Before we leave the great French-Canadian missionary Saint Marie of the Incarnation in the liturgical rear-view mirror, a word on the consecrated life as better and more ‘objectively perfect’ path to heaven, a truth that, to my own anecdotal evidence, has been rather muted of late in the Church.
In the recent memorial of Saint Catherine of Siena, who determined from a young age to dedicated her whole life to Christ, we read as part of the first lecture these words from the seventh chapter of Saint Paul’s first letter to the Corinthians:
I think that in view of the present distress it is well for a person to remain as he is. Are you bound to a wife? Do not seek to be free. Are you free from a wife? Do not seek marriage.
The unmarried man is anxious about the affairs of the Lord, how to please the Lord; but the married man is anxious about worldly affairs, how to please his wife, and his interests are divided. And the unmarried woman or girl is anxious about the affairs of the Lord, how to be holy in body and spirit; but the married woman is anxious about worldly affairs, how to please her husband.
I say this for your own benefit, not to lay any restraint upon you, but to promote good order and to secure your undivided devotion to the Lord
Saint Paul is insistent that it is better to remain unmarried, not for any Manichean motives that ‘sex is bad’, nor to give ourselves to an untrammelled hedonism as a carefree bachelor – or bachelorette – but so that we may more ‘anxious for the affairs of the Lord’. Married men and women are, by definition, concerned with the needs of their spouses and children, which are not always the most conducive to spiritual perfection, although hopefully not inimical thereto.
Saint Thomas Aquinas continues this teaching, (cf., II-II, q. 186, a. 2) claiming that the ‘vehement delectation’ – the very intense pleasures that arise from commingling bodies – leads to a focus on this life, to its own needs and pleasures, with a concomitant attachment thereto. Add to this, what he calls the solicitude for all the things that pertain to the married state, such as, to make but a short modern list, mortgages, minivans and the mayhem of running a household.
The Council of Trent – which yesterday’s saint, Pope Pius V, a learned Dominican (who seems to have begun the papal custom of wearing white, as he kept his habit upon being chosen), brought by his own forceful personality and discipline to a successful completion – clearly teaches the ‘objective superiority’ of the religious and consecrated life, a teaching re-affirmed by the Second Vatican Council, and again by the great Pope of the Council, John Paul II in his 1996 encyclical Vita Consecrata:
As a way of showing forth the Church’s holiness, it is to be recognized that the consecrated life, which mirrors Christ’s own way of life, has an objective superiority. Precisely for this reason, it is an especially rich manifestation of Gospel values and a more complete expression of the Church’s purpose, which is the sanctification of humanity. The consecrated life proclaims and in a certain way anticipates the future age, when the fullness of the Kingdom of heaven, already present in its first fruits and in mystery, will be achieved, and when the children of the resurrection will take neither wife nor husband, but will be like the angels of God (cf. Mt 22:30).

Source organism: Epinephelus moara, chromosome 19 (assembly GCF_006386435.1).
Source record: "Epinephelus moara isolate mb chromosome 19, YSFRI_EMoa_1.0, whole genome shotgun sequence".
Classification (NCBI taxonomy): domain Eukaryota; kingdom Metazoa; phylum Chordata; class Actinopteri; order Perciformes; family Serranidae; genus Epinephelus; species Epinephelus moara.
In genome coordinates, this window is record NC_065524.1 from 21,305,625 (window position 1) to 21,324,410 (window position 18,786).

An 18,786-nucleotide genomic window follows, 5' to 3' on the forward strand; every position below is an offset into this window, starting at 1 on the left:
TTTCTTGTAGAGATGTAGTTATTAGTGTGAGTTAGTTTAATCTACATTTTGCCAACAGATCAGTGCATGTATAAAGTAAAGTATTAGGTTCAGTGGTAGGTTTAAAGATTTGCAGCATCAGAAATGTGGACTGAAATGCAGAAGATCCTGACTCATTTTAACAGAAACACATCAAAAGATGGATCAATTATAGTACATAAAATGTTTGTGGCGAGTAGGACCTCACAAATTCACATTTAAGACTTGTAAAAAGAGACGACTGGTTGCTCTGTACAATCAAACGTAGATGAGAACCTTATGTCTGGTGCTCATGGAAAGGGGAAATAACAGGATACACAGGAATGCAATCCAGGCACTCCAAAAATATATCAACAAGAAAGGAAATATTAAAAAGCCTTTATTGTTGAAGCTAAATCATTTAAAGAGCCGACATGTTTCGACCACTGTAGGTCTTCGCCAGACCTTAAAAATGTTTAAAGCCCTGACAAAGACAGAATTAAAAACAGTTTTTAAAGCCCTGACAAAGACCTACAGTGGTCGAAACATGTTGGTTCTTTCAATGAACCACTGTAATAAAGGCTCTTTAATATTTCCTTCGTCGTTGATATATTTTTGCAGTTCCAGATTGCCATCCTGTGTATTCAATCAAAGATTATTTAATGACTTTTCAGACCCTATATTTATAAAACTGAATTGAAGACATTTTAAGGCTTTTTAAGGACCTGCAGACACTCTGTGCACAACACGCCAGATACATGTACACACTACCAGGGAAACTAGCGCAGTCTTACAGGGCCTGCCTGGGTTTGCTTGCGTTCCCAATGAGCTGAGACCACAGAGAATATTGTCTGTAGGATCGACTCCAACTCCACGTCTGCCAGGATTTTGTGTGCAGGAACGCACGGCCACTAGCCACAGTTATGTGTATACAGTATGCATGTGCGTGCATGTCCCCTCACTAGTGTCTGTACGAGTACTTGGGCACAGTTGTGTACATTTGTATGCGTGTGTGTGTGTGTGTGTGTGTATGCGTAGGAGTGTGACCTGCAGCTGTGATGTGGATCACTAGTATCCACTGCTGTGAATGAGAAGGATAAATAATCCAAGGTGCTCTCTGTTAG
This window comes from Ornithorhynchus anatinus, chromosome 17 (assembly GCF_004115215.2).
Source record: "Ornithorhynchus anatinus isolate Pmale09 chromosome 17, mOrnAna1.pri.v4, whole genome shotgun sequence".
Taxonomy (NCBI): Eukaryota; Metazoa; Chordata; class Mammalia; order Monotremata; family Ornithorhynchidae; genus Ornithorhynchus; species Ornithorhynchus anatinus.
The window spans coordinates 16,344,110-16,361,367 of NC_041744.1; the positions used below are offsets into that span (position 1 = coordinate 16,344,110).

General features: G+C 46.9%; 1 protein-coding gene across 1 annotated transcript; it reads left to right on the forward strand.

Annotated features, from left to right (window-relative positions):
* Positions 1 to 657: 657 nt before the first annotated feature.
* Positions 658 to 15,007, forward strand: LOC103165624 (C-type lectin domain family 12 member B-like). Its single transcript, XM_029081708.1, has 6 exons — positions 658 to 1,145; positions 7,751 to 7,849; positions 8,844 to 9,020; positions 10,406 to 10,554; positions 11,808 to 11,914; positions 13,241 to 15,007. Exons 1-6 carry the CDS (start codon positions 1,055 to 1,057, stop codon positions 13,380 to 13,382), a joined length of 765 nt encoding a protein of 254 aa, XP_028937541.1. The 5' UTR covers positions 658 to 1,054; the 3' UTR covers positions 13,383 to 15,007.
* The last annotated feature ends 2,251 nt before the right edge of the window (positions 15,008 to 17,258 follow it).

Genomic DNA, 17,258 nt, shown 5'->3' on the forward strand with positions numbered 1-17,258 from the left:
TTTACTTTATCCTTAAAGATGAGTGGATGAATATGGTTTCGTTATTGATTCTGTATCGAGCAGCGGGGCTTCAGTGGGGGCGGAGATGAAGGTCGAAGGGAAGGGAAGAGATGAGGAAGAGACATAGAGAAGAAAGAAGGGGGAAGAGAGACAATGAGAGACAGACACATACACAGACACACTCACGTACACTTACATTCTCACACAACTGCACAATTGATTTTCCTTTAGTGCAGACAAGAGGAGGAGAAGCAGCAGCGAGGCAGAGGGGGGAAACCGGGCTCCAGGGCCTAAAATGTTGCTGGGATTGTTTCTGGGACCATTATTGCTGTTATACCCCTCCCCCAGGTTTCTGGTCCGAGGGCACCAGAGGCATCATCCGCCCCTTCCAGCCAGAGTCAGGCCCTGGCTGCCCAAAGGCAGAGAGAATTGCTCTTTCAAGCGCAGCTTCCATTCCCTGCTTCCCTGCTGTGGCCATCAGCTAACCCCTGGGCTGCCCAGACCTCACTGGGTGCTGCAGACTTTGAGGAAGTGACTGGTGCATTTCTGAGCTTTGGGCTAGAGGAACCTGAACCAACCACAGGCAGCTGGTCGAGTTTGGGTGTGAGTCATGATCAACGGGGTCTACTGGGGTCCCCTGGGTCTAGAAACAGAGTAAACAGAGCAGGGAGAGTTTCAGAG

Now, this does not mean that monks, nuns, priests, bishops or consecrated laypeople are individually necessarily any holier than those who are married – as recent evidence has sadly borne out – but rather that the consecrated life provides a more direct path to holiness and heaven; anticipates our life there, as an eschatological sign, where we will be ‘as the angels’ who neither marry nor are given in marriage; provides much freedom for many inclusive – as opposed to one exclusive – friendships; and, finally, consecrated life is an invaluable prompt to apostolic work, freeing one to devote one’s whole energies to whatever ‘work’ one is called. There is a reason why most of the schools and hospitals and works of charity across this fair land were founded, and were until recently still largely staffed, by religious orders.
Pope John Paul II would not have been who he was if he had chosen the path of a married professor in Krakow; he could still have been a great man, even a saint, but he would not have the same ‘objective perfection’, nor the apostolic fruitfulness, of the man we know, who ‘sold all he had’ and ‘followed Christ’. There are those who produce thirty, sixty and a hundred-fold.
On that note, regardless of the secularist view of some, we will not solve the vocation crisis by allowing married priests, which implies an erroneous view of what the priesthood really is: A man, like Christ, offering his life for many, and not for one. Au contraire, it is only by emphasizing, with our Lord, the need to ‘give all’ that will we inspire young men to actually do so.
This may seem difficult, especially at the youthful dawn of life, with human love so attractive, which is likely why the young man in the Gospel ‘went away sorrowful’; but the consecrated life, chosen and embraced in freedom, in accordance with God’s will, offers a joyful and grace-filled path, freeing one from the travails and anxieties of marriage, whatever its own pleasures and graces and opportunities for perfection, as many parents can attest.
In the end, we are all called to some sort of fatherhood or motherhood, whether of the more biological or the more spiritual sort. The thing we must all remember is that we are not made for this life alone, but for the next, and, in whatever path we are called or stumble upon, we should lead as many there as God gives us the grace.